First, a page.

The distribution model is also interesting, as while I think it's an issue, I don't see how any specific distribution method would help get more kids into comics. And more so keep them buying comics into their teens. Society has changed so much, that I feel it's harder to get a new generation that'll allow for growth. Then again, manga/anime has shown that there are plenty of people interested in "fantastical" heroic characters, even if they didn't grow up with it and even though it's very different from traditional western superhero comics.

Keeping up with people like Richard Myer

You mean Richard Meyer? Aka Ya Boi Zack? Aka D&C?
I prefer his general comic critique (when it's good and varied), though his observations about the industry are interesting to a degree, if they weren't so repetitive. His movie taste is hilarious though.
I think my favorite video is this one, which is a severely underappreciated video:
 

tkscz

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I definitely feel like there's been an issue with the hiring, but I also feel that the comic industry has completely misunderstood as to how they are supposed to appeal to a new generation. They're also trying to play things safe by using established superhero personas and put a new character in it or completely changing an old one. The writers also seem to reduce characters to rather simply identities that makes them feel like caricatures. And they try to make characters be liked and loved and awesome at times, to the point where you feel completely detached to the character.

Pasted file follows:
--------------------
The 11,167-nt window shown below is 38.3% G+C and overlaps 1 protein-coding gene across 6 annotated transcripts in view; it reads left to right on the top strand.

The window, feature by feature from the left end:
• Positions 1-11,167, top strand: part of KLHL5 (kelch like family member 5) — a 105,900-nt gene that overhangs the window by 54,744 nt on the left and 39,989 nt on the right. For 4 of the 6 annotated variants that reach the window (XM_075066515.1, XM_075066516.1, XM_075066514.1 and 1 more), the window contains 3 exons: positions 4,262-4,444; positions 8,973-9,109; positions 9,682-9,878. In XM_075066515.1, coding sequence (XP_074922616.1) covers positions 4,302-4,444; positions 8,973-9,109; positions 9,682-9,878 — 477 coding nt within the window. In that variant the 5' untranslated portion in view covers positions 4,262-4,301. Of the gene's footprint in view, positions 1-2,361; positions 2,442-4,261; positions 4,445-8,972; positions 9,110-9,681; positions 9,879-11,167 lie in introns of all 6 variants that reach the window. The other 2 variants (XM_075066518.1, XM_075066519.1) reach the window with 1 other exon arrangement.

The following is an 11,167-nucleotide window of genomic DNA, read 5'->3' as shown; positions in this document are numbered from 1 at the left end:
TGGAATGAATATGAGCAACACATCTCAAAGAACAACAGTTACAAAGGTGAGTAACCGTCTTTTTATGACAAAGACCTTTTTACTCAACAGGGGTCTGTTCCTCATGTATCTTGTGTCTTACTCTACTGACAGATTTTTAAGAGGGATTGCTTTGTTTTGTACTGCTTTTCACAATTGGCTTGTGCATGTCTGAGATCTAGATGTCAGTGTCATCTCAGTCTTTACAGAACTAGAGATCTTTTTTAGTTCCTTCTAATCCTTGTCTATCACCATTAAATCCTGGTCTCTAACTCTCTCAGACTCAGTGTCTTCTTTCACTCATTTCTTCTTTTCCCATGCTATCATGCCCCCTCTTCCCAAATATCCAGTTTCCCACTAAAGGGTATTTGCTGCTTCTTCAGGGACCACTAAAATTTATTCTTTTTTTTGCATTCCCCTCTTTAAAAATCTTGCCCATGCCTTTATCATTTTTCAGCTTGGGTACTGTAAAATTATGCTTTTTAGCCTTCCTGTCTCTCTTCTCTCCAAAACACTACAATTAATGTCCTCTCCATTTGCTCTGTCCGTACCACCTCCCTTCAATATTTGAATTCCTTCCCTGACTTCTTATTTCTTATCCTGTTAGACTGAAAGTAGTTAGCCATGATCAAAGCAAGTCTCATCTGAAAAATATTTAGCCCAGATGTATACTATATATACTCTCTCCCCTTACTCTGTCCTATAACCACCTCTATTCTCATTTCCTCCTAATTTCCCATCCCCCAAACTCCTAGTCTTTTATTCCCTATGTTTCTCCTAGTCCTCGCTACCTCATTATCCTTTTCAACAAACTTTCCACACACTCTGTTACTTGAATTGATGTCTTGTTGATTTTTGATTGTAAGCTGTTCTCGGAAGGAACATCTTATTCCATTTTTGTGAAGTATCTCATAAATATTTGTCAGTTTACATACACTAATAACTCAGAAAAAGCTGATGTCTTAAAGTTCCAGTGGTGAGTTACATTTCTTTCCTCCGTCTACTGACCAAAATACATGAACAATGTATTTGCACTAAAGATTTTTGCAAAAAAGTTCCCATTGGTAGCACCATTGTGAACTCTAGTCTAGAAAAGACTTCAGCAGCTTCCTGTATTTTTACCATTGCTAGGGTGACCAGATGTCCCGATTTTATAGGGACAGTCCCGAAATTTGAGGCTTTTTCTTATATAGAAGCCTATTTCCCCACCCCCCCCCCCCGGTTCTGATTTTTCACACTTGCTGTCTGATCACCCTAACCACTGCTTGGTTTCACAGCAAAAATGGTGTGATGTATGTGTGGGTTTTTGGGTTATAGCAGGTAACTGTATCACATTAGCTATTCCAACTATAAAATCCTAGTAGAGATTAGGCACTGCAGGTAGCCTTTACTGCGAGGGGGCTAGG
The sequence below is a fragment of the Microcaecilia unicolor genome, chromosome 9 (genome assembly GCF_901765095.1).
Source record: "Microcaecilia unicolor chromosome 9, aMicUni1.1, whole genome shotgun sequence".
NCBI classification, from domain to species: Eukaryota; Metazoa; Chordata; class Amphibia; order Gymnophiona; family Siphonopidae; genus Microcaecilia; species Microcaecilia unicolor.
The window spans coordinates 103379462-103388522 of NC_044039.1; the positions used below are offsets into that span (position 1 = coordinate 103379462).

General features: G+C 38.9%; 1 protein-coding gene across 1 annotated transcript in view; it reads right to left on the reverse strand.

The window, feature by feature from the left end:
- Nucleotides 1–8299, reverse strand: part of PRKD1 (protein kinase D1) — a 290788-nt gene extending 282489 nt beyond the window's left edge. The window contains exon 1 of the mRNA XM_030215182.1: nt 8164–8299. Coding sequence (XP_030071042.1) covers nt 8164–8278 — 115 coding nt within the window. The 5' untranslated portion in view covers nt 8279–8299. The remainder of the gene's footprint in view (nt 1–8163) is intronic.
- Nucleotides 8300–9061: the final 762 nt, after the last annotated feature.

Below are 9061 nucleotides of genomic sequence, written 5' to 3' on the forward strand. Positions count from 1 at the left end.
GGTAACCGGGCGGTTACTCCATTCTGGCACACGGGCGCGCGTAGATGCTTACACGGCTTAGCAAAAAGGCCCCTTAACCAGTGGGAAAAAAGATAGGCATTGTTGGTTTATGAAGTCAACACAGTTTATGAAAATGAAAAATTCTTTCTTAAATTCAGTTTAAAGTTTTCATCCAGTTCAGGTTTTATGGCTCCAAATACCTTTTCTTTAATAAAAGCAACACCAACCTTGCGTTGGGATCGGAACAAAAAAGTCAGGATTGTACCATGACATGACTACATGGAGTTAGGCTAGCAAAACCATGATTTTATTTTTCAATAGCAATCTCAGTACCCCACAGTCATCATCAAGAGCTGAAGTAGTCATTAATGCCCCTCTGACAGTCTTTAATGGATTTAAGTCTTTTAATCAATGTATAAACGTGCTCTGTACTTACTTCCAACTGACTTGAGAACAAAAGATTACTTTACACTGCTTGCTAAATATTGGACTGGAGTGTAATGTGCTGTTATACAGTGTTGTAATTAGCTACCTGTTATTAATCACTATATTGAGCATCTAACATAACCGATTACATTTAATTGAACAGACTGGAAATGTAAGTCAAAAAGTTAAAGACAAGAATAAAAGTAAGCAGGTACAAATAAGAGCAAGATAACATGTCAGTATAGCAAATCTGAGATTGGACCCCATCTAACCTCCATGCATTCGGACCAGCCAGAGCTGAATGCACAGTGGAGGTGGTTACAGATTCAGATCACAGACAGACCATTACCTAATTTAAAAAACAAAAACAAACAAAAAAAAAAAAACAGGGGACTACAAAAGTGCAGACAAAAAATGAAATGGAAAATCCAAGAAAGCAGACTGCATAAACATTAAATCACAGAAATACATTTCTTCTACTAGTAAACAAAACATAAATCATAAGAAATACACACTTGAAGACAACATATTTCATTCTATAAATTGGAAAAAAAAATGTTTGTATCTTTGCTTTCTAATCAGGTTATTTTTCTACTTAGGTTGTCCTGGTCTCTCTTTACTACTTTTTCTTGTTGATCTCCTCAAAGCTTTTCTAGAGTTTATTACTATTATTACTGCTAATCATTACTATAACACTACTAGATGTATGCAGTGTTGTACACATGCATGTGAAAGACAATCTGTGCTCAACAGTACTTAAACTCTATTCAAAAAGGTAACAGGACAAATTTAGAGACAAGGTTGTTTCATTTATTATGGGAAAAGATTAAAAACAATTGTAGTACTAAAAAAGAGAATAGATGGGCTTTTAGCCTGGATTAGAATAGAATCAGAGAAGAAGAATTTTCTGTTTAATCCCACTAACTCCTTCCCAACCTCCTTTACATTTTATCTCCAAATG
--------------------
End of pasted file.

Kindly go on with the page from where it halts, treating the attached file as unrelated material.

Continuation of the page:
On the other hand, mangas are rising, rather organically, due to having a rather wide appeal and being filled with action and interesting concepts. Part of this has also been helped by other mediums, like Web Novels and Light Novels. Especially the former seems like something missing in the West, allowing for people to really make attempts at creating interesting stories. Heck, the Isekai genre, hated and loved, have managed to create some pretty interesting and eye catching variation. From standard fantasy faire, to serious stories, to edgy stories, to almost ridiculous things ("in another world with your OP mom bugging you", "in another world as a vending machine", "in another world as a sex worker", "in another world as a spider"). Mangas also have the benefit of having a spurling animated medium as well, compared to western superhero comics.